Calculating diversification

Motson: Let’s canvas views on how many funds are required to be diversified. Also, is there a cost to that?

Leslie: We think that between 18 and 25 managers is sufficient to diversify away the organisational risk of investing in hedge funds. But then, within that, it’s important to diversify across investment styles, across managers and, also, across geographies. With regard to over-diversification, I would say that it’s very costly. Creating a hedge fund programme with too many managers means that it simply ends up looking like the hedge fund index. The goal is to create a hedge fund programme that’s going to outperform the relevant hedge fund benchmark or perhaps an equity index over a full economic cycle.

Capocci: The best number would probably be something like 20 to 30. The top 10 managers would be 50% of the book with the smaller positions more niche and helping to diversify the return stream. The more diversified book Provides more returns for the same level of risk. It may also keep the volatility the same but increase the return potential.

Swarup: My tack is slightly different. My first question is why bother diversifying at all? Simon mentioned that it’s tailored to investors’ requirements and I think that’s the most important thing. For example, many pension funds have a lot of fixed income elsewhere in their book, so the one thing that the alternatives portfolio is supposed to do is most definitely not correlate with that. Now, that means, by design, you will have a portfolio that, by any metric on its own, may look highly odd. It is directional, it is concentrated and it has some unique strategies within it. I see nothing wrong with that.

Diversification is one of those wonderful mantras that people go on and on about, but I think diversification can suck. Averaging down to the mean has not helped people in equities. I don’t think it helps people in most strategies. It comes back down again to the fact that if you’re in an industry that is rapidly becoming something that is effectively a herd mentality across the board, then diversification simply means you move with the herd.

When I look at any manager, guess what, you’re competing withlots of other asset classes, you’re all exploring potentially similar opportunity sets, and I’m going to pick the person who gives me the best risk adjusted return and at the lowest cost for that risk adjusted return. Funds of funds like everybody else need to understand that. They need to ask what a client wants and tailor their service. An endowment, a pension fund, a charity and a private bank all have very different requirements in terms of assets and liabilities. Some deeply care about downside protection, while there are others who deeply care about upside gains. Diversification, to me, is actually the last point. You only decide to diversify if you believe that’s what the client wants, not necessarily as a starting point.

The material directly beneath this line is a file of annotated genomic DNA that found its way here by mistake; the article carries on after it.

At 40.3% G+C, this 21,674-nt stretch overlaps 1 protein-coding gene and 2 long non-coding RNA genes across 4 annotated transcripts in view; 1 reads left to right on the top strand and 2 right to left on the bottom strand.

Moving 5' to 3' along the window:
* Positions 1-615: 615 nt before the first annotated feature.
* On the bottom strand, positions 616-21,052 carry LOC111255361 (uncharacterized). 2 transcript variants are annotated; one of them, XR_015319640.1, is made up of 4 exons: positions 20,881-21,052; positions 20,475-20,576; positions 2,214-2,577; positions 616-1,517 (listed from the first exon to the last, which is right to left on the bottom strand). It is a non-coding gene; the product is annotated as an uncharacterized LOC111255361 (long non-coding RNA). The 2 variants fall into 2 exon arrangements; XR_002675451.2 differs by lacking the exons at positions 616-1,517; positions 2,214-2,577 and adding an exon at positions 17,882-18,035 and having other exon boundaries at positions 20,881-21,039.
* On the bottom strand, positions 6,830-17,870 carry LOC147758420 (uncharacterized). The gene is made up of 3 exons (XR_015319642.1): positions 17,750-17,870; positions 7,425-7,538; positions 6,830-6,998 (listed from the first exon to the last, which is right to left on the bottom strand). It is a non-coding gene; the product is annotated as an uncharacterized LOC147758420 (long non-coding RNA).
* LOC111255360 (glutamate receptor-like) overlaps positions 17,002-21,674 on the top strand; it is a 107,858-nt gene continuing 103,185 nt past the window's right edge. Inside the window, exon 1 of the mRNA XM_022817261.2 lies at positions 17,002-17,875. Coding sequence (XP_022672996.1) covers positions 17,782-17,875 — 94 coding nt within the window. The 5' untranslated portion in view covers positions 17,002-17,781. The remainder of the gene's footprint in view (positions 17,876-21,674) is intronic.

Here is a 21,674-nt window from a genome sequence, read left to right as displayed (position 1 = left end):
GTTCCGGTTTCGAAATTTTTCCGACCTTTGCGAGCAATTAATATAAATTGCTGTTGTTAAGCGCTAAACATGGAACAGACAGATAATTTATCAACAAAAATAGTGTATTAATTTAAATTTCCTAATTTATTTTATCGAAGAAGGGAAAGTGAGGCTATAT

Risk management

Motson: Having told me that diversification sucks, I dread to think what you’re going to say about standard deviation and VAR. They didn’t do a particularly good job during the crisis. They certainly didn’t estimate the risks of some of these portfolios. What risk management techniques are funds of funds using now to measure risk?

Leslie: The most important way in which investors can understand the risks in hedge fund portfolios is not by focusing on a single metric, like standard deviation or VAR, but by really doing their homework and by doing thorough due diligence. Investors need to understand hedge fund managers’ portfolio, what securities are being traded, what specific bets are being taken and how the manager is managing risk. The quant side, in my opinion, helps to inform that process, but most of the work needs to be done on the qualitative side. Some investors probably went wrong by emphasising specific metrics too much.